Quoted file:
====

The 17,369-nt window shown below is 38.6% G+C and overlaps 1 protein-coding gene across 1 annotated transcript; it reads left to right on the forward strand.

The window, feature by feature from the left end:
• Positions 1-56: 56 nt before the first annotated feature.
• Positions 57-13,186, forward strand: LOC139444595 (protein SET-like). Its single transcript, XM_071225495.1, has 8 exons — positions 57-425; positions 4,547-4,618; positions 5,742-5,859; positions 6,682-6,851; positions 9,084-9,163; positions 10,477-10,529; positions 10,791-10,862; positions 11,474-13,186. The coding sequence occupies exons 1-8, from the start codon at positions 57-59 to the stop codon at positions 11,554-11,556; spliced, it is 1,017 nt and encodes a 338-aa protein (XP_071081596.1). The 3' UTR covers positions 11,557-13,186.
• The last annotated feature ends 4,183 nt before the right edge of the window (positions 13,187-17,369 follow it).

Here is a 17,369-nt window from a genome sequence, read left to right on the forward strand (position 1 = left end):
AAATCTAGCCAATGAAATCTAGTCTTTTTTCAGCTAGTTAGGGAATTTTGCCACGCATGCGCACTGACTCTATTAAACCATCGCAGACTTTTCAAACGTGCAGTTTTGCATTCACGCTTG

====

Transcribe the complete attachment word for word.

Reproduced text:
The 17,369-nt window shown below is 38.6% G+C and overlaps 1 protein-coding gene across 1 annotated transcript; it reads left to right on the forward strand.

The window, feature by feature from the left end:
• Positions 1-56: 56 nt before the first annotated feature.
• Positions 57-13,186, forward strand: LOC139444595 (protein SET-like). Its single transcript, XM_071225495.1, has 8 exons — positions 57-425; positions 4,547-4,618; positions 5,742-5,859; positions 6,682-6,851; positions 9,084-9,163; positions 10,477-10,529; positions 10,791-10,862; positions 11,474-13,186. The coding sequence occupies exons 1-8, from the start codon at positions 57-59 to the stop codon at positions 11,554-11,556; spliced, it is 1,017 nt and encodes a 338-aa protein (XP_071081596.1). The 3' UTR covers positions 11,557-13,186.
• The last annotated feature ends 4,183 nt before the right edge of the window (positions 13,187-17,369 follow it).

Here is a 17,369-nt window from a genome sequence, read left to right on the forward strand (position 1 = left end):
AAATCTAGCCAATGAAATCTAGTCTTTTTTCAGCTAGTTAGGGAATTTTGCCACGCATGCGCACTGACTCTATTAAACCATCGCAGACTTTTCAAACGTGCAGTTTTGCATTCACGCTTG